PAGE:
Tension has been raised over the Northern Ireland Protocol, which is a component of the 2020 Brexit agreement between the European Union and the former prime minister Boris Johnson.
The protocol, designed to prevent customs checks on goods entering the Republic of Ireland, ensures that Northern Ireland continues to adhere to some EU regulations while the rest of the UK does not.
The Northern Ireland Protocol Bill, which would grant the UK government the authority to unilaterally override portions of the protocol, was introduced by Mr. Johnson to the House of Commons in June 2022.
Mr. Johnson claimed he wanted to "fix" the protocol because it had been "upsetting the balance of the Belfast Good Friday Agreement" (the peace accord signed in 1998), which is a sharp contrast to what he said about it when he was negotiating it.
Although the protocol bill is currently on hold while the UK and the EU try to negotiate a new agreement, Mr. Johnson is reportedly of the opinion that dropping it would be a "great mistake.".
We examined a few of Mr. Johnson's assertions that he made prior to approving the NI protocol.
Mr. Johnson made this commitment in August 2020, and he has since made it several times.
However, as stated in the protocol, NI is not treated the same as the rest of the UK when it comes to the trade of goods. Therefore, the Irish Sea serves as a trade border.
Because of this, the DUP has adopted the catchphrase "No border in the Irish Sea.".
In response to a query regarding the cautions in the leaked Treasury document, Mr. Johnson stated this on Sky News in December 2019.
However, his denial of the document's main conclusions was at odds with the details of the NI deal.
The new EU-UK free trade agreement, which was signed in December 2020, eliminated the possibility of tariffs or taxes being imposed on many goods moving from the United Kingdom to Northern Ireland, for example. As a result, some parts of the Treasury document are now outdated.
However, it made it clear that a variety of administrative procedures, such as customs declarations, food safety inspections, security inspections, and regulatory checks on product standards, would affect trade between the UK and Northern Ireland.
The NI Department of Agriculture, Environment and Rural Affairs (DAERA) reports that between 1 January 2021 and 20 March 2022, various checks (whether on documents or physical inspections) were made at NI ports on:.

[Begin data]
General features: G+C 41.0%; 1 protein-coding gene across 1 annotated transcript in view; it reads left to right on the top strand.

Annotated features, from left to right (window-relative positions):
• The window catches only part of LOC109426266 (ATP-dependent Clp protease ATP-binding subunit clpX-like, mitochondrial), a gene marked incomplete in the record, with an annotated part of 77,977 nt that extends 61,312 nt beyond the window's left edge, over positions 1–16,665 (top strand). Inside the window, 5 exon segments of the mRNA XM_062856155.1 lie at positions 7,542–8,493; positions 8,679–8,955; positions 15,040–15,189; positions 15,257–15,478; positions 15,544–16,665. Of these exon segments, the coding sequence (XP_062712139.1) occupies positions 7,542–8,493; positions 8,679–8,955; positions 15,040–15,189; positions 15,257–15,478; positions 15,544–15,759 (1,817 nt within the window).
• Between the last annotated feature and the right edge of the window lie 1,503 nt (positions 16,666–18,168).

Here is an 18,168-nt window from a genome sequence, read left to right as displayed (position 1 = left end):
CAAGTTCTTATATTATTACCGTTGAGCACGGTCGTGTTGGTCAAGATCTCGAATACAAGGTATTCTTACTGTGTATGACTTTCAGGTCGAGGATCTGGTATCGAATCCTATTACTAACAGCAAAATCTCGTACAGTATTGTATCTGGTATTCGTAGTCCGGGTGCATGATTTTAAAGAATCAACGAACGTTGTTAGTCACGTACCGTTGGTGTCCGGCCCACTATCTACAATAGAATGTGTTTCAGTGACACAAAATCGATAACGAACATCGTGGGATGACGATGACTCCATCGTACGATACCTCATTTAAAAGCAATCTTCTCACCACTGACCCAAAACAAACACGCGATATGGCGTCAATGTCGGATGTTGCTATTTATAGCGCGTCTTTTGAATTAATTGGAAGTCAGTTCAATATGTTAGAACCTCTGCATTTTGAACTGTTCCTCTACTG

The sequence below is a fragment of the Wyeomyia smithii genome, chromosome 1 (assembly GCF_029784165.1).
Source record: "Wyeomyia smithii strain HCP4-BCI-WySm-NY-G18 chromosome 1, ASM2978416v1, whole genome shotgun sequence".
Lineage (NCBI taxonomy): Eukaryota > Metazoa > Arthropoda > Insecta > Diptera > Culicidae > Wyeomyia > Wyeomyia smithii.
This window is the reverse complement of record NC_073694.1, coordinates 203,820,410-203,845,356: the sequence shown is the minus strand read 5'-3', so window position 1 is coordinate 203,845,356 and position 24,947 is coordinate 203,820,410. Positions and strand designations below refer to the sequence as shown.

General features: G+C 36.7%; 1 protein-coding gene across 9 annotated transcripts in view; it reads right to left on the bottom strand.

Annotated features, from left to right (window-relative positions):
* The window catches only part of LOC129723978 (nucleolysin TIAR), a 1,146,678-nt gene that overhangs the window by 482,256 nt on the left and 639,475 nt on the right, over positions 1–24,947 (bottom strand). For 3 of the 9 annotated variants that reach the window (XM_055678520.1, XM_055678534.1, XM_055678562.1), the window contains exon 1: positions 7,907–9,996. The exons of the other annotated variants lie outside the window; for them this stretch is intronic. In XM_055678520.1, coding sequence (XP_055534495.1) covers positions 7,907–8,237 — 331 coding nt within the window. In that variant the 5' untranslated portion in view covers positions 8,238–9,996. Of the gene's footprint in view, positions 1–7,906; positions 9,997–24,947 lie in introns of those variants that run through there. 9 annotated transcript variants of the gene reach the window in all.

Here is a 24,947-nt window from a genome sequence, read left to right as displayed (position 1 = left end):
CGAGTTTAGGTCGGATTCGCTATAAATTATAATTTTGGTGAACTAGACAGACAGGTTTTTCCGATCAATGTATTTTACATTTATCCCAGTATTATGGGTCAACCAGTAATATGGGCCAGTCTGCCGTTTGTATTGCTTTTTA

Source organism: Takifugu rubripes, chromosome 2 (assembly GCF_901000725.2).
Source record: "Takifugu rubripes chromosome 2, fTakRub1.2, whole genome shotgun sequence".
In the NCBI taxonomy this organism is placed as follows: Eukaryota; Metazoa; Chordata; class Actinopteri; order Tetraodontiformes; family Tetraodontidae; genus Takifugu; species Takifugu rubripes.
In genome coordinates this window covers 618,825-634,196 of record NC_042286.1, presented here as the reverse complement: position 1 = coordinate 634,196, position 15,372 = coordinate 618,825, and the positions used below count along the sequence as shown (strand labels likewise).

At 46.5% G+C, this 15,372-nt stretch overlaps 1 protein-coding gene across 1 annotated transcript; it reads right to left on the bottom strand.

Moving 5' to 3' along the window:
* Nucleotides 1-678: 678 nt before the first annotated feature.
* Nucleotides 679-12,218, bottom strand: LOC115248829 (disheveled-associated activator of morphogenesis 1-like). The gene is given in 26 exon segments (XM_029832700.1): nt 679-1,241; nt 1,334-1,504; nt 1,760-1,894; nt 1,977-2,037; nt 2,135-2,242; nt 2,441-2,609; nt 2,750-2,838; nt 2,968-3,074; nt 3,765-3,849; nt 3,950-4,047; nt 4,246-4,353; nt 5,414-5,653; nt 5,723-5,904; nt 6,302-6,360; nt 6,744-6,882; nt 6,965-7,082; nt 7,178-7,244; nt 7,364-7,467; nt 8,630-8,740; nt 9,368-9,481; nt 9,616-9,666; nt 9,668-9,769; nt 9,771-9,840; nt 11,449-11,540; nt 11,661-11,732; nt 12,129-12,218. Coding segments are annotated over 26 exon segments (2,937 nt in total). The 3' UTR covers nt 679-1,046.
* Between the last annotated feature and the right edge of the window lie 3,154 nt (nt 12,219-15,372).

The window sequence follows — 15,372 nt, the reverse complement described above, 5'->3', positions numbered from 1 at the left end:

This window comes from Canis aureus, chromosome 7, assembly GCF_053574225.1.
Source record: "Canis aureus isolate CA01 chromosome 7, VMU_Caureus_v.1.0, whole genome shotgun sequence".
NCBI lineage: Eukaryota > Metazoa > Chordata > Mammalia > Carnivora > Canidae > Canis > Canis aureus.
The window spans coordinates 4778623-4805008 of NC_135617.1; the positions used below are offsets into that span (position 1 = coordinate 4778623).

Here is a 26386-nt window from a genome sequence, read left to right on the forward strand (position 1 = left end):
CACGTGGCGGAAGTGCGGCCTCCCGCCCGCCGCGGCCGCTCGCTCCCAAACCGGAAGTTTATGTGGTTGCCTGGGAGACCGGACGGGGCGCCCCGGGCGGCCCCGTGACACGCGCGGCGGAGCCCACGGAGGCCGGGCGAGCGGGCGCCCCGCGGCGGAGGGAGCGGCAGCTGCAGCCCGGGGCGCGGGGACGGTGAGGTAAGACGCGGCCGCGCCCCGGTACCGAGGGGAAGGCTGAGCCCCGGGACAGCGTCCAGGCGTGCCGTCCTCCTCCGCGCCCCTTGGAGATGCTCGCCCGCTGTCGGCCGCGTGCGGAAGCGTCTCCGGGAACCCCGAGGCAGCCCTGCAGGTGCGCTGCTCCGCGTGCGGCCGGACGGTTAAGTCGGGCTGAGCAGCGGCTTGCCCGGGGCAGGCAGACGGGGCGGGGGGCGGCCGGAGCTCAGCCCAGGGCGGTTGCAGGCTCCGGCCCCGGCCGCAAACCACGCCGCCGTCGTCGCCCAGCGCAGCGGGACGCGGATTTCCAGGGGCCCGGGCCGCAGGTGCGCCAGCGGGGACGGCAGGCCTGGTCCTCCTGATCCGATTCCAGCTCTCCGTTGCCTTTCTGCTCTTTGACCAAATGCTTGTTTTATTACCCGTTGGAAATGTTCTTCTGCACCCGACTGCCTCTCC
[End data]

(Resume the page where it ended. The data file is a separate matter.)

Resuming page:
- 157,349 food shipment shipments.
- 7,484 shipments of live animal products.
- 147 shipments had their entries refused.
And this despite a number of "grace periods" where the full application of EU regulations was temporarily suspended to give businesses time to adjust to the new way of doing business.
A businessman from Northern Ireland asked Mr. Johnson if he could inform his staff that they wouldn't need to fill out customs declarations for goods traveling from NI to GB. Johnson claimed that he could.
At the time, the protocol's terms implied that export declarations would need to be completed; at the time, Brexit Secretary Steve Barclay acknowledged this.
However, in later negotiations, the requirement for official NI-GB customs forms was dropped, meaning the prime minister's promise was fulfilled in this regard.
In response to a question in Parliament from Nigel Dodds of the DUP, who claimed that the protocol "drives a coach and horses through the Belfast Agreement" and urged Mr. Johnson to reconsider the proposal, Boris Johnson made this claim.
He recalled telling the DUP conference in 2018 that "no British Conservative government could or should sign up" to a deal involving regulatory checks and customs controls between GB and NI. He then reminded the prime minister of this statement.
The Good Friday Agreement, according to Mr. Johnson, requires that "things have to command cross-community support," he said on May 11, 2022 during a press conference in Sweden. It is obvious that the Northern Ireland Protocol does not accomplish that, so we must address it.
The protocol has a consent mechanism, which calls for a vote from the assembly members. In 2024, there will be the first consent vote.
Shortly after the deal's terms were agreed upon, Mr. Johnson made this assessment in the House of Commons and urged lawmakers to support it. .
An extensive list of EU laws, however, including those governing products of animal origin and the EU customs code, are listed in the protocol's annexes as being applicable to NI. .
At the time, the government's own impact assessment was released, and it was crystal clear. It stated that goods entering Northern Ireland, including those from Great Britain, would go through regulatory inspections in accordance with EU regulations. ".
And a few weeks later, a leaked internal Treasury document issued a warning that "customs declarations and documentary and physical checks. will seriously disrupt the economy of Northern Ireland.
It also called attention to possible constitutional ramifications, stating that Northern Ireland might be "symbolically separated" from the rest of the UK.
The NI Chambers of Commerce discovered that, one year after the changes took effect, a very high percentage of its members had experienced increases in the cost of goods and services as well as the time it took to transport those goods.
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